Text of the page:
If you are a HR professional working for a recruitment company, both the end clients and contractors may have already reached out to you for support. You may wish to consider having a process in place to provide guidance and also check status determinations.

How can HR professionals assess IR35 status?
There are many tools available to assess a contractor’s IR35 status, we have listed the main options below.

Check Employment Status for Tax (CEST).
CEST is HMRC’s own tool and is a popular first port of call for anyone looking to start the process of assessing contractor status.

Pros: It’s free to use, and you can progress through the questions fairly quickly.

Cons: It generates lots of indeterminate results, with the most recent report from HMRC revealing over 20% of uses generated an indeterminate result. If and when this happens, you’re instructed to call HMRC.

Verdict: We don’t rate this tool and wouldn’t recommend it to HR professionals. You can find out more details as to why in our blog ‘Why CEST isn’t best’.

Fully automated IR35 status tools
Fully automated IR35 status tools usually rely on online questionnaires.

Pros: You get a quick response, which is good if you need to assess a contractor’s status quickly.

Cons: Again, any system relying on a rigid set of questions will likely throw up some indeterminate results, which then slows down your process. Some tools will then charge extra to see in-depth advice about the contract and working practices.

Verdict: If your contracts are complex or borderline, you may find yourself stuck having to seek more in-depth advice anyway, which risks further delay and extra costs.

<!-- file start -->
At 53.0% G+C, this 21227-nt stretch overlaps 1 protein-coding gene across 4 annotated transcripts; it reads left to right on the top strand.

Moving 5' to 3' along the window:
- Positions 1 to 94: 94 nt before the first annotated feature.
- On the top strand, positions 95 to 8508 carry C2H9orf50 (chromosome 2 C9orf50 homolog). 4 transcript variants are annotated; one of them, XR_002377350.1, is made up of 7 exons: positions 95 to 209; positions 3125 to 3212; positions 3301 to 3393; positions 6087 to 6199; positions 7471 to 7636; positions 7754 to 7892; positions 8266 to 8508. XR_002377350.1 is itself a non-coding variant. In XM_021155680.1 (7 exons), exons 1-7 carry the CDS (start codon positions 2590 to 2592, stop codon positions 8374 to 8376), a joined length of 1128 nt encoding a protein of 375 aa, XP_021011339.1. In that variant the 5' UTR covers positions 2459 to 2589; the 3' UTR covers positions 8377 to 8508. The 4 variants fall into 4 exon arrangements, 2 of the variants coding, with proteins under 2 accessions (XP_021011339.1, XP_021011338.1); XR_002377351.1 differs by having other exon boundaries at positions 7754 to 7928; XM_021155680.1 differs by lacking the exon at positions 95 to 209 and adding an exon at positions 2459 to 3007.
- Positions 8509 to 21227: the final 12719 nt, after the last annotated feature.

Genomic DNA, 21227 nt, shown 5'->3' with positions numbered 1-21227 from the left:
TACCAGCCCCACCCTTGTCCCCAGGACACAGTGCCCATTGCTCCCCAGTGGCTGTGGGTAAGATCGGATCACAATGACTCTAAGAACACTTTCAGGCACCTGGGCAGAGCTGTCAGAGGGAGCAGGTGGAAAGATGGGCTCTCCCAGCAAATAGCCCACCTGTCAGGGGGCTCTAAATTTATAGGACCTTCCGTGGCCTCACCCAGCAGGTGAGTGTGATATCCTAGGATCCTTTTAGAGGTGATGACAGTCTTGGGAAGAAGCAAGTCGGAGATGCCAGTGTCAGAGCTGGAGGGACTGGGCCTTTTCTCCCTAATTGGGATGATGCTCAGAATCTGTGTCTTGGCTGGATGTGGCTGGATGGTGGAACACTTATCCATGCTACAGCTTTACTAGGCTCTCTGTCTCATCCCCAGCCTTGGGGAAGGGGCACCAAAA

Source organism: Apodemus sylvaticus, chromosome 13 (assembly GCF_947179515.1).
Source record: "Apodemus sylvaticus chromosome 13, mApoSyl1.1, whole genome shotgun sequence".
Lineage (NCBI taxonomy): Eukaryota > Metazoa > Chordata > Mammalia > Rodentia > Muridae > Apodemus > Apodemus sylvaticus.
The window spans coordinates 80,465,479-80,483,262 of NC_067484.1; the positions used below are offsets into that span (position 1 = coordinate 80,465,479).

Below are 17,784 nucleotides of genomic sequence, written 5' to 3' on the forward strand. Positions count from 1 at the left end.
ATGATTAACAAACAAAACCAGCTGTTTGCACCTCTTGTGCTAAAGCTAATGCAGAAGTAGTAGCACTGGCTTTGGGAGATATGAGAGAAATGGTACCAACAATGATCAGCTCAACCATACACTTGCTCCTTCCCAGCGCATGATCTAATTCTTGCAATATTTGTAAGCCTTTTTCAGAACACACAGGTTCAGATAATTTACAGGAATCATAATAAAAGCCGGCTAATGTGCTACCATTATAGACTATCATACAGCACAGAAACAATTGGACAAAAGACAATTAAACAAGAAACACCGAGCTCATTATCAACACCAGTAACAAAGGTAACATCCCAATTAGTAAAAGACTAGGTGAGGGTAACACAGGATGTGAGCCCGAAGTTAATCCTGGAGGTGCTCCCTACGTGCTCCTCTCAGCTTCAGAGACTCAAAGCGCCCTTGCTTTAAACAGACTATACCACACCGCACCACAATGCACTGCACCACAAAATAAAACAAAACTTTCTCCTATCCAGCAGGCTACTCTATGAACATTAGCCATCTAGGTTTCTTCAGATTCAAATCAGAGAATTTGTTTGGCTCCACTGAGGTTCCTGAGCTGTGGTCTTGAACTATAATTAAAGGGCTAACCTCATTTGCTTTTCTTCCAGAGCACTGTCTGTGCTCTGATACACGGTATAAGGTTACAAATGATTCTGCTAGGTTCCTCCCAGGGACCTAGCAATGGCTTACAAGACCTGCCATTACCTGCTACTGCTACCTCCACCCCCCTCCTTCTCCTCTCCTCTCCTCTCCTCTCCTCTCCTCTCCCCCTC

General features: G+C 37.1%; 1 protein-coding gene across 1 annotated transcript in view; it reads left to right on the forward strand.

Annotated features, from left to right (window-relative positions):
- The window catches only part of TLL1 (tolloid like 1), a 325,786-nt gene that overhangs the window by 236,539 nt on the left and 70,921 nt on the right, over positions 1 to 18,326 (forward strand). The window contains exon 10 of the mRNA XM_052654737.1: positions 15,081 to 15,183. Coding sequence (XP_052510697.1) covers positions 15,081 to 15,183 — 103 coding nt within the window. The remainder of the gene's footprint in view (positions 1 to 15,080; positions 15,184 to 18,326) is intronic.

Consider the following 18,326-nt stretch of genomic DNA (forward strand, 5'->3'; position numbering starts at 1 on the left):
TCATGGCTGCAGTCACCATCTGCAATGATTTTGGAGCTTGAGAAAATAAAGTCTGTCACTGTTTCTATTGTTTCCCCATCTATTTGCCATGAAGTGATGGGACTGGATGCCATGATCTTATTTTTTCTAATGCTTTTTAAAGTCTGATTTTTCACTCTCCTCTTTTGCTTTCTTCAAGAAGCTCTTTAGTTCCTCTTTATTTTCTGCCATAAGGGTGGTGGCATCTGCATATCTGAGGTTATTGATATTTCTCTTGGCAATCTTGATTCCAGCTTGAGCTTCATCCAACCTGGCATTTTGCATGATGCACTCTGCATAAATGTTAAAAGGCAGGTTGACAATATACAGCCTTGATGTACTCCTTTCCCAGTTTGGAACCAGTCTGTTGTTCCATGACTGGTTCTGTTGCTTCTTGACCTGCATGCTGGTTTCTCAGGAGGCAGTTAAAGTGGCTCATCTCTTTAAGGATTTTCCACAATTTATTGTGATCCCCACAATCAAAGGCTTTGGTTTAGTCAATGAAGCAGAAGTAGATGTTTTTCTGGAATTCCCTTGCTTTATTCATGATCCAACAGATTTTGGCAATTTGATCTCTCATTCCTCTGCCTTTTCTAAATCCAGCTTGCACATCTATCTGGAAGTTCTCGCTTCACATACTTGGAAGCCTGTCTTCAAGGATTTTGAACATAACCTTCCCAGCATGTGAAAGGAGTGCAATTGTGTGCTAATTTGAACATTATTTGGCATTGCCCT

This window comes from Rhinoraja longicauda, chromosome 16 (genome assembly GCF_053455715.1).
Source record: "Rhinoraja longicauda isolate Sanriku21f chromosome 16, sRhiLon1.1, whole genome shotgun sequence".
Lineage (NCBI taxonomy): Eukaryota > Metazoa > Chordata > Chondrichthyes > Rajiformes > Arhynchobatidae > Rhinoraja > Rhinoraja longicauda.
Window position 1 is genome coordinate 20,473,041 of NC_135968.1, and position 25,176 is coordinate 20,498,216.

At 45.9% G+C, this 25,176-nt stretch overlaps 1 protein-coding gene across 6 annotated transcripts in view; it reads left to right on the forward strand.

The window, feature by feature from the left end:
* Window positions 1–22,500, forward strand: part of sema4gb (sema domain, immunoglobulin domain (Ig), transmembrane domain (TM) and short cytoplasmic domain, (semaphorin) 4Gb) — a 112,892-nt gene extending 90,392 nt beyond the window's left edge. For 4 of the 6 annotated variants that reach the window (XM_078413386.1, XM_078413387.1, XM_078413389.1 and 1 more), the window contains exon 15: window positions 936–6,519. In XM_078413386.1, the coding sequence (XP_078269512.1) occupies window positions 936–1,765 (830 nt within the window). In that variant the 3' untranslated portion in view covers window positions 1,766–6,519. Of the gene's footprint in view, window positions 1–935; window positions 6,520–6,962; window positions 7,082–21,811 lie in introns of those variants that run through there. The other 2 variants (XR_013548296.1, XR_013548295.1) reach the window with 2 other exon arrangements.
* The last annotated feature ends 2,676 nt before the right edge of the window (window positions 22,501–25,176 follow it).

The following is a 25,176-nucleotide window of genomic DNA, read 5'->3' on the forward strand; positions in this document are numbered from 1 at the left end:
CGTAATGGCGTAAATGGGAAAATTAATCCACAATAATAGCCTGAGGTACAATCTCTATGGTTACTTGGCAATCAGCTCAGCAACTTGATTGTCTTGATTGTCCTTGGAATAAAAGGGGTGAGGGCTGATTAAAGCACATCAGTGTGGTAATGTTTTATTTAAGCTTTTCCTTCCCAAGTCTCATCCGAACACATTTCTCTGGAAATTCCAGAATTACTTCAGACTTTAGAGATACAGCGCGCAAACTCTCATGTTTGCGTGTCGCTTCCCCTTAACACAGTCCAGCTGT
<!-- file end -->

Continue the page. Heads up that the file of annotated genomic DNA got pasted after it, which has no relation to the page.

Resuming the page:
Fully manual IR35 status tools
With this kind of tool, every contract is assessed by a human professional to create a status determination.

Pros: The bespoke service of a fully manual status tool makes sure that you get no indeterminate results.

Cons: A fully manual service will take longer to produce a result than an automated or semi-automated system (often 10 days or more). They also tend to be pricier than manual tools.

Verdict: Using a fully manual tool is probably overkill for straightforward engagements and is not a cost-effective way of working.

A hybrid status tool
A hybrid tool, such as the award-winning Kingsbridge status tool, combines an automated tool with manual intervention for indeterminate results. Read on to find out more.

How can Kingsbridge help HR professionals with IR35?
The Kingsbridge status tool has been designed to offer an alternative solution for HR professionals and everyone in the supply chain; end clients, recruiters and contractors. Developed by Kingsbridge’s Head of Tax, Andy Vessey, who has successfully defended over 500 cases, the carefully worded question set can be completed online. In the event of an indeterminate result, the case will be passed to our in-house IR35 team of experts for manual review.

To find out more about the tool, or to book a demo, come see us at stand K30 at the CIPD event. Alternatively, if you’ve missed us, you can book a demo of the tool.